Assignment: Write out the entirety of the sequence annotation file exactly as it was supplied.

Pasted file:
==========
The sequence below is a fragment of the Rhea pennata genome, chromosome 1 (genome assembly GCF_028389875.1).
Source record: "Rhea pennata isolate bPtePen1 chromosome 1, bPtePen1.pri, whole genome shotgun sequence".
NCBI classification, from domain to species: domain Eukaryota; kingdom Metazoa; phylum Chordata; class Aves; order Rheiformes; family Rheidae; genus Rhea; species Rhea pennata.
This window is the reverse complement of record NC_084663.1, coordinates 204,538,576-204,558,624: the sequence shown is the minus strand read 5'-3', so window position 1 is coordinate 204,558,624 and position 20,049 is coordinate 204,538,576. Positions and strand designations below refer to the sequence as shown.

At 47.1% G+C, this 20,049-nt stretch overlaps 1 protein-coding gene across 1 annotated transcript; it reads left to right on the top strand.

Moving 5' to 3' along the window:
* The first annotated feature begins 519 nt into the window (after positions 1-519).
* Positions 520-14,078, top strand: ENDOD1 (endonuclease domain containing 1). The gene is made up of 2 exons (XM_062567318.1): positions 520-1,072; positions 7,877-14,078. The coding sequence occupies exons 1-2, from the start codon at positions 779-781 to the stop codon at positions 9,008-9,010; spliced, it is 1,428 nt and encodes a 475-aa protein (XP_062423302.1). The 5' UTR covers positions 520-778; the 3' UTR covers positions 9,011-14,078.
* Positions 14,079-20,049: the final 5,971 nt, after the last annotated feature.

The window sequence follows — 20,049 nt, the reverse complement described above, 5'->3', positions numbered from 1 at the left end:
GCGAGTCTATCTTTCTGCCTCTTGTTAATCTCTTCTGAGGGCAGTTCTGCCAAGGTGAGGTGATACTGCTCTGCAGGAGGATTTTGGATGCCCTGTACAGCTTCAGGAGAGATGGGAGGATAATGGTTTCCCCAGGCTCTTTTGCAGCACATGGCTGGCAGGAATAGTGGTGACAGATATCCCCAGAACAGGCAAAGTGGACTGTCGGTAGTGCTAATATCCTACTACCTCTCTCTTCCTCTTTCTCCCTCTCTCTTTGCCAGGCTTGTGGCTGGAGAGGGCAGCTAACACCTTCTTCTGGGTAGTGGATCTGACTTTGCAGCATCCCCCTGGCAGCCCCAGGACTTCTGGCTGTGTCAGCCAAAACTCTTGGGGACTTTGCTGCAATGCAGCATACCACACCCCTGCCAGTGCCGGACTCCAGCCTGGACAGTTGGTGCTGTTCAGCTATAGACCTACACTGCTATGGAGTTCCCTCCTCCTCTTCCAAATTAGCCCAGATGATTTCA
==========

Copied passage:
The sequence below is a fragment of the Rhea pennata genome, chromosome 1 (genome assembly GCF_028389875.1).
Source record: "Rhea pennata isolate bPtePen1 chromosome 1, bPtePen1.pri, whole genome shotgun sequence".
NCBI classification, from domain to species: domain Eukaryota; kingdom Metazoa; phylum Chordata; class Aves; order Rheiformes; family Rheidae; genus Rhea; species Rhea pennata.
This window is the reverse complement of record NC_084663.1, coordinates 204,538,576-204,558,624: the sequence shown is the minus strand read 5'-3', so window position 1 is coordinate 204,558,624 and position 20,049 is coordinate 204,538,576. Positions and strand designations below refer to the sequence as shown.

At 47.1% G+C, this 20,049-nt stretch overlaps 1 protein-coding gene across 1 annotated transcript; it reads left to right on the top strand.

Moving 5' to 3' along the window:
* The first annotated feature begins 519 nt into the window (after positions 1-519).
* Positions 520-14,078, top strand: ENDOD1 (endonuclease domain containing 1). The gene is made up of 2 exons (XM_062567318.1): positions 520-1,072; positions 7,877-14,078. The coding sequence occupies exons 1-2, from the start codon at positions 779-781 to the stop codon at positions 9,008-9,010; spliced, it is 1,428 nt and encodes a 475-aa protein (XP_062423302.1). The 5' UTR covers positions 520-778; the 3' UTR covers positions 9,011-14,078.
* Positions 14,079-20,049: the final 5,971 nt, after the last annotated feature.

The window sequence follows — 20,049 nt, the reverse complement described above, 5'->3', positions numbered from 1 at the left end:
GCGAGTCTATCTTTCTGCCTCTTGTTAATCTCTTCTGAGGGCAGTTCTGCCAAGGTGAGGTGATACTGCTCTGCAGGAGGATTTTGGATGCCCTGTACAGCTTCAGGAGAGATGGGAGGATAATGGTTTCCCCAGGCTCTTTTGCAGCACATGGCTGGCAGGAATAGTGGTGACAGATATCCCCAGAACAGGCAAAGTGGACTGTCGGTAGTGCTAATATCCTACTACCTCTCTCTTCCTCTTTCTCCCTCTCTCTTTGCCAGGCTTGTGGCTGGAGAGGGCAGCTAACACCTTCTTCTGGGTAGTGGATCTGACTTTGCAGCATCCCCCTGGCAGCCCCAGGACTTCTGGCTGTGTCAGCCAAAACTCTTGGGGACTTTGCTGCAATGCAGCATACCACACCCCTGCCAGTGCCGGACTCCAGCCTGGACAGTTGGTGCTGTTCAGCTATAGACCTACACTGCTATGGAGTTCCCTCCTCCTCTTCCAAATTAGCCCAGATGATTTCA